Growing up in the Bay Area, the French-Algerian singer-songwriter fell into music as naturally as you can—through choir and school talent shows. At 15, she auditioned for American Idol by singing JoJo, and though she didn’t make it past the initial casting, her recent track record proves it was only their loss. She’s killing it right now. Fresh off a collaboration with Blood Orange on her latest EP Ocean Beach, Zouaï just co-won a Grammy for her writing on H.E.R.’s “Best R&B Album” track, “Still Down.” And she hasn’t even released her first record yet.
Back at the office, we’re standing outside in the cold while she poses for photos. She’s humble, but it’s clear that the 23-year-old artist has worked hard to get where she is, even though it wasn’t that long ago she was working at restaurants around the city to survive, and felt like an outsider in the music industry. “I always was like, ‘I want to be in the [scene] but I’m not gonna force myself into it,’” she says. But now, with her debut album slated for release this spring and a headline tour on the horizon, she’s very much in it—and on a high high.
Your lyrics are very simple and real—it’s almost like a diary entry to me. I’m curious lyrically where your mind goes when you’re writing.
Usually, I decide what I want to say first and write it down in the most simple way, then I kind of try to make it more poetic. I think it’s good to have themes in music. There are certain words I find coming back in different songs that are completely different—it’s like you’re painting a picture. Some songs are more visual than others. On my album that’s coming out this year, there are songs that are super visual.
How long have you been in New York?
It’s been four years. I was working at a restaurant for a while. For the first two years I didn’t know anybody, I was just making music in my room and producing myself. Then I found a producer and that’s when I started working more in the R&B world. It was amazing learning how to write songs, and then I found my team—my manager Doug brought me to KidSuper and that’s where I met Stelios, my producer—and that’s when I really got introduced to the New York scene. Before that, I was just in New York, but not in the thing. I always was like, ‘I want to be in the thing but I’m not gonna force myself into it.’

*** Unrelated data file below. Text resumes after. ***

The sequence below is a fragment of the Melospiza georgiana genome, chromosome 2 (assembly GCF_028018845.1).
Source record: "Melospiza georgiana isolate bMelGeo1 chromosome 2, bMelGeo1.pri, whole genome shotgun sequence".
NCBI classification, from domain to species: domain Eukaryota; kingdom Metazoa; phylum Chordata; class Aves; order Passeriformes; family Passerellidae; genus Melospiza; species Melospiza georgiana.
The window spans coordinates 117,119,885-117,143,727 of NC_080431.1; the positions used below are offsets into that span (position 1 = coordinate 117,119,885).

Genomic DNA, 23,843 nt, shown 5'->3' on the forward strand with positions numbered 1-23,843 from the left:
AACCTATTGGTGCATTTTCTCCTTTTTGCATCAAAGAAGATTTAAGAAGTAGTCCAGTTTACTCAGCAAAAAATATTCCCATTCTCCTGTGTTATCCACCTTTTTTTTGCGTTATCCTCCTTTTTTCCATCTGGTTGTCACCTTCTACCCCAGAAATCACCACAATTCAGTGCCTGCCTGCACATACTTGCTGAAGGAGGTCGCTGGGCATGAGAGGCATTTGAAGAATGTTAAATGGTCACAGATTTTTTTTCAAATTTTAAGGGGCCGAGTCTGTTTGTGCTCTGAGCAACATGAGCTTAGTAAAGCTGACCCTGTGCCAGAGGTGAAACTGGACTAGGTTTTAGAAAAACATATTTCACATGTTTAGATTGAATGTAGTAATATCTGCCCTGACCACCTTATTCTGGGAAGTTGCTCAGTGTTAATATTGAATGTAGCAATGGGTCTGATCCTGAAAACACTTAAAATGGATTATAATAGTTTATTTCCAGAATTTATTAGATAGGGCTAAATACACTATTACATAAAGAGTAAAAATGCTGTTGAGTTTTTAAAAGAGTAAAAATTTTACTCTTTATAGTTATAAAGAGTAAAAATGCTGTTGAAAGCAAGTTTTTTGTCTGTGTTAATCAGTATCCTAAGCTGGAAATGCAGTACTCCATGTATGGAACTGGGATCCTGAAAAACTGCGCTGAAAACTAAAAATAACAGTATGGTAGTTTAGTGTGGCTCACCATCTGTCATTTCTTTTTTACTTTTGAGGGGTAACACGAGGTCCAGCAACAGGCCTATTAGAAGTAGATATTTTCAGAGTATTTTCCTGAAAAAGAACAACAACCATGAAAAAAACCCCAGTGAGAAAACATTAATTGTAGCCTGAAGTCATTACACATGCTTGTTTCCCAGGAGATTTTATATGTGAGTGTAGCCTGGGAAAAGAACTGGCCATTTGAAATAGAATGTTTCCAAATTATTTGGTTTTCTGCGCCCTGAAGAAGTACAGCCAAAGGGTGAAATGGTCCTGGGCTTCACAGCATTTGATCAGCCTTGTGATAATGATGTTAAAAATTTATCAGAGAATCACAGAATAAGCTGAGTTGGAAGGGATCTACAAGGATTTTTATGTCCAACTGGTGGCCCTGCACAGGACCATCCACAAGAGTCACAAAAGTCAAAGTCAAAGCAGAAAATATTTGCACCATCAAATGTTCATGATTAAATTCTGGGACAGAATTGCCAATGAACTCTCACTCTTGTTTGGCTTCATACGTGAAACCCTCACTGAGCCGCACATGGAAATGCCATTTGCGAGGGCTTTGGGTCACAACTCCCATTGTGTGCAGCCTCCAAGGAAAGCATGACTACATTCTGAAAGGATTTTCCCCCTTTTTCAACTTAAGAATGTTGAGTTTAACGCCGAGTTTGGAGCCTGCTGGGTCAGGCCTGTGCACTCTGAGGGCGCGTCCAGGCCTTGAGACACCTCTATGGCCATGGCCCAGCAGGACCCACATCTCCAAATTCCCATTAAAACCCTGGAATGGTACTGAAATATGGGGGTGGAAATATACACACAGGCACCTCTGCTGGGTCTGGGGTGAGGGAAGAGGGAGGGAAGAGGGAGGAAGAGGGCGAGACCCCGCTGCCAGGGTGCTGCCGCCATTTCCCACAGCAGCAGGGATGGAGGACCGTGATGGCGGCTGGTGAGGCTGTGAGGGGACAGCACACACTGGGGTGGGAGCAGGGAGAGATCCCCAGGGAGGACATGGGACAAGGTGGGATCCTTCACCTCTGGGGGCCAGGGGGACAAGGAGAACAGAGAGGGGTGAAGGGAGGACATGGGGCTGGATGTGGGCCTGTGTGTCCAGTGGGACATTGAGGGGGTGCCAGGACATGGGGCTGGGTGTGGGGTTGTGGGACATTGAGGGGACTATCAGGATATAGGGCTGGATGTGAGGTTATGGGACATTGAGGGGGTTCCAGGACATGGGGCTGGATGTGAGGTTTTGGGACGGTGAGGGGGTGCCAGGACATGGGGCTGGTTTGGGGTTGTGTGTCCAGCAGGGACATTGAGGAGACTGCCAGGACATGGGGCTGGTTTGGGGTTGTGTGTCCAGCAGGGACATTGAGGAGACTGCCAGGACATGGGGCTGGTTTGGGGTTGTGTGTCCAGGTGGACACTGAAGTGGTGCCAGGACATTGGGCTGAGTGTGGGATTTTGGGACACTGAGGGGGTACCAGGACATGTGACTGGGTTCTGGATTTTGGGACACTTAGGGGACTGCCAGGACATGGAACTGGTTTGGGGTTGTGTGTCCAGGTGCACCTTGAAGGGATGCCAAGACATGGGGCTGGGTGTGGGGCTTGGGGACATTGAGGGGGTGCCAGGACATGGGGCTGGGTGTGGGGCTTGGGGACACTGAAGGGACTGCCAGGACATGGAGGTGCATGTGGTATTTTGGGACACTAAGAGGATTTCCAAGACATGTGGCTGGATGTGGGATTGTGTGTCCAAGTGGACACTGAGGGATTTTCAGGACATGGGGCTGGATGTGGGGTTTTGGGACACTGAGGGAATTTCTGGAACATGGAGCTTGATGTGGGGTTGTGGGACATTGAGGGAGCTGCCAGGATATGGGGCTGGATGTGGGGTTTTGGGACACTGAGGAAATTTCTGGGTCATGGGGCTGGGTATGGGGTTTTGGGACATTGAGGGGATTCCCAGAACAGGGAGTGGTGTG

Were you releasing music online before?
I had one song on SoundCloud, “Trippin,’” that I made in France—I lived there for about eight months. I took it down because I got this big thing where I was flown to LA and I had a big opportunity, but I realized I didn’t have enough music. So, I was like, ‘I gotta take this seriously and make more music.’
It sounds like you’re a bit of a perfectionist with your approach.
When you know you have what it takes or you believe in yourself and know you really can go all the way, you’re not gonna settle because the first opportunity presents itself. You have to be like, ‘Okay, if this already presented itself, imagine what’s going to happen.’ That’s the beauty of life—every day you wake up and the craziest thing can happen to you. I mean, JoJo just fucking tweeted at me and followed me.
That’s amazing—she’s definitely making a comeback right now.
She’s my idol. When I was little, because I wanted to be a singer, [listening to JoJo] I was like, ‘Holy shit.’ She was so young and her runs were amazing. I auditioned for American Idol with “How to Touch a Girl” when I was 15.
Are you gonna collab with JoJo?
I mean, right? JoLo! I would love to, though, honestly. I’d work with her for her album. We’ll see.
When it comes to writing, what’s your process?
It really depends. Obviously there’s writer’s block, where you’re not inspired and can’t write anything. But the best moments for me are when I’m sad—that’s why “High Highs to Low Lows” was so special. If you’re not experiencing, it’s not easy to write. I’m not good at making up stories. But I think I get inspired pretty often.
What kind of transformations do you feel you’ve undergone? Being in New York for a few years changes people a lot. But musically, and just within yourself?
I’ve gotten smarter about trusting people and realizing that people really might not have good intentions—their egos get in the way of things. It’s about having a good awareness of people’s character. But I have become a little less stressed, because [life] is really stressful. I just got my own apartment—my life is finally really adult now. The only thing that’s not independent of my mom is my health insurance. So, I think it’s pretty cool that I’m able to support myself now with my passion—I would say that’s a big change. I don’t have to worry anymore about buying salad—I don’t have to work at a restaurant anymore.
I wanted to ask about the Ocean Beach EP— how do the two songs tie together?